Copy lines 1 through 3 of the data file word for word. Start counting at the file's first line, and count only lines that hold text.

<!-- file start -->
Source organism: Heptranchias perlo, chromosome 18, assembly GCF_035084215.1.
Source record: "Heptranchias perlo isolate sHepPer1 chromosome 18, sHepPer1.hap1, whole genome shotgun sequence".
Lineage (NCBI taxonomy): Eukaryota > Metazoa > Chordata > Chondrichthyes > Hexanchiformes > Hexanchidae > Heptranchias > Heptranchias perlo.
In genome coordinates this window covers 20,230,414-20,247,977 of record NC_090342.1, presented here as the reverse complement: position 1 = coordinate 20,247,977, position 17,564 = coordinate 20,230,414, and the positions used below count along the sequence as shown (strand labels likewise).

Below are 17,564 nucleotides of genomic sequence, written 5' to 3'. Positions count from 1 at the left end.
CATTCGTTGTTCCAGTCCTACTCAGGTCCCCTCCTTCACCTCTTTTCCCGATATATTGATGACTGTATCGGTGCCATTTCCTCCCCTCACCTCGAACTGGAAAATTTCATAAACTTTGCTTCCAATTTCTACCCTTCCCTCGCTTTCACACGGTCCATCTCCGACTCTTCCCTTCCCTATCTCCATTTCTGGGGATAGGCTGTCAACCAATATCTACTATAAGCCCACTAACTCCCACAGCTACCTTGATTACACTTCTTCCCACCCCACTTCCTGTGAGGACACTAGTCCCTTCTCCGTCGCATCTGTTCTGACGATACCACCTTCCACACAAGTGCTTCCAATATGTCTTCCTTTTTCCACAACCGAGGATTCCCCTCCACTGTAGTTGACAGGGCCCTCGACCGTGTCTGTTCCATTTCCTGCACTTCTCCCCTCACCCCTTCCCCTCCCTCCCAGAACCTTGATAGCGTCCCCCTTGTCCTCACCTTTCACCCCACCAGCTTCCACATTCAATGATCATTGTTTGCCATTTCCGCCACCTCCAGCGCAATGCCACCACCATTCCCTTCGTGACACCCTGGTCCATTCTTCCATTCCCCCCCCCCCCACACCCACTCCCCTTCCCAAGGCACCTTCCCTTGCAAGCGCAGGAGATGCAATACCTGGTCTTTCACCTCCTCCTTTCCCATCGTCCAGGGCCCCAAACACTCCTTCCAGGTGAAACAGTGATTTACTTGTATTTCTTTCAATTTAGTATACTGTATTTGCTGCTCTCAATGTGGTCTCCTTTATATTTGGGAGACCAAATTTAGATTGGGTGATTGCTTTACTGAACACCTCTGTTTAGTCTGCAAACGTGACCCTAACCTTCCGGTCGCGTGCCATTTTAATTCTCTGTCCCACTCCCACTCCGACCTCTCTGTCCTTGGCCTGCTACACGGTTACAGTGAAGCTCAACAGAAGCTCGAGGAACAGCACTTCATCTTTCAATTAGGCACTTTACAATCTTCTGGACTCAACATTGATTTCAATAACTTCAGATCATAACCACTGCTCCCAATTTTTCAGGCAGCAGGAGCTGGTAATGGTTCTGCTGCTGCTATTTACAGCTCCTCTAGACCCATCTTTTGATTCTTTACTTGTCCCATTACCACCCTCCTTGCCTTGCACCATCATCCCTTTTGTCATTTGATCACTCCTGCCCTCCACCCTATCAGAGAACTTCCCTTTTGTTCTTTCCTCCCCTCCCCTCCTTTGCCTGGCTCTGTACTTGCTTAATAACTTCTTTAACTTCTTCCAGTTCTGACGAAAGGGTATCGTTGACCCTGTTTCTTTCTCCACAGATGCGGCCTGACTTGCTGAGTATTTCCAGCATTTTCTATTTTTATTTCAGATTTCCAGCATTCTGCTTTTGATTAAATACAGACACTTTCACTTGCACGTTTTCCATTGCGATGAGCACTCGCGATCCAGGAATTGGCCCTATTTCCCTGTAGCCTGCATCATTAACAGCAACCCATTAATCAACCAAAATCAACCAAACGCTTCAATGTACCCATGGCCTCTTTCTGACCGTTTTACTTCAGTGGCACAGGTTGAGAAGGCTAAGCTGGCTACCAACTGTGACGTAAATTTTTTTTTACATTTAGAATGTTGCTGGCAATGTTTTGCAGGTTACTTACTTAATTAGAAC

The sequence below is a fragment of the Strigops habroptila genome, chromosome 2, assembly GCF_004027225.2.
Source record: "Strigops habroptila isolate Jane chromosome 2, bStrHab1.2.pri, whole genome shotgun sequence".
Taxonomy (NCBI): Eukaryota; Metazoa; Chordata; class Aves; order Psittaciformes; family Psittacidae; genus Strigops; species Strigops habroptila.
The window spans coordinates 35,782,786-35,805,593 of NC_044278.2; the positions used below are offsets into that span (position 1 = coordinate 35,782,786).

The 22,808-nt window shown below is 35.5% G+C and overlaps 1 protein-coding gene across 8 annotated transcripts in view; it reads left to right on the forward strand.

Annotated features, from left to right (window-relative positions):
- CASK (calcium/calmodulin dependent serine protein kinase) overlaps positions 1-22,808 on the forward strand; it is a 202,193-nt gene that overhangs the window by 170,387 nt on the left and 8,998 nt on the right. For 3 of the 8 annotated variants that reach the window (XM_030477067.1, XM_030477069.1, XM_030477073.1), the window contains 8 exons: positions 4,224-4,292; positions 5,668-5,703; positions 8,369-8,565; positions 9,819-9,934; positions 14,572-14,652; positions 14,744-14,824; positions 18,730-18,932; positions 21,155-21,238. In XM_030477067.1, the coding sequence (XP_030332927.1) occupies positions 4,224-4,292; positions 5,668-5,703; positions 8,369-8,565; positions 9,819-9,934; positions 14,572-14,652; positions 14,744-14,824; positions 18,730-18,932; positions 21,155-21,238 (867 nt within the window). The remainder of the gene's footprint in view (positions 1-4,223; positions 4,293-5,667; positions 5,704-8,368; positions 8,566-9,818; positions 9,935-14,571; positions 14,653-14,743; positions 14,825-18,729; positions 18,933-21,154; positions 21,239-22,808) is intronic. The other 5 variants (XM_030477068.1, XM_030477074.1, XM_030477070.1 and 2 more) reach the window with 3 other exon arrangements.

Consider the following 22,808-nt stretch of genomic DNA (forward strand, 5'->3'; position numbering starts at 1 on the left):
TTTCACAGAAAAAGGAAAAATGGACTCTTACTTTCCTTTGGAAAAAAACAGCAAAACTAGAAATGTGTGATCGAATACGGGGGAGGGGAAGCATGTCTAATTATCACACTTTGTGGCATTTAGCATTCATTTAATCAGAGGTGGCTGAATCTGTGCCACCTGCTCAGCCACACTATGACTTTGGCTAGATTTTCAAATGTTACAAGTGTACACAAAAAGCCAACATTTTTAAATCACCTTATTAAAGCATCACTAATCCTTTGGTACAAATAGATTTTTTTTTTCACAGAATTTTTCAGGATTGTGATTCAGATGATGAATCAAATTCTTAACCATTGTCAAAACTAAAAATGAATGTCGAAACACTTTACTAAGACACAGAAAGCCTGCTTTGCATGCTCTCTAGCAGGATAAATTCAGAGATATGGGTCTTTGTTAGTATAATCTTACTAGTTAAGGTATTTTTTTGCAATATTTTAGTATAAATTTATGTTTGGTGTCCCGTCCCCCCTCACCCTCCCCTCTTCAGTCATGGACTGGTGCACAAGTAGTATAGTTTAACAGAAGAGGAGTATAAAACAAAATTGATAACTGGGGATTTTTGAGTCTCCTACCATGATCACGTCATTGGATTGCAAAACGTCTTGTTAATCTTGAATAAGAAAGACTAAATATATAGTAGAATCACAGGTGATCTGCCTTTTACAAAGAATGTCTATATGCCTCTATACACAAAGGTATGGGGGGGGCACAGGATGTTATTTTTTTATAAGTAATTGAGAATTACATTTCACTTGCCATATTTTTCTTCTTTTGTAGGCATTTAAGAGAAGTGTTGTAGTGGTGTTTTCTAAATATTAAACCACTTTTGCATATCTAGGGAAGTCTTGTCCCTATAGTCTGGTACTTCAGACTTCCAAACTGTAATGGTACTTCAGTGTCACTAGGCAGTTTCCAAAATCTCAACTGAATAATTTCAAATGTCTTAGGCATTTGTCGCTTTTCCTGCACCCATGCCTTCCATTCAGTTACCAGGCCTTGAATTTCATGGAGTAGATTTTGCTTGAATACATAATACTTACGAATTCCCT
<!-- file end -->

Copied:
Source organism: Heptranchias perlo, chromosome 18, assembly GCF_035084215.1.
Source record: "Heptranchias perlo isolate sHepPer1 chromosome 18, sHepPer1.hap1, whole genome shotgun sequence".
Lineage (NCBI taxonomy): Eukaryota > Metazoa > Chordata > Chondrichthyes > Hexanchiformes > Hexanchidae > Heptranchias > Heptranchias perlo.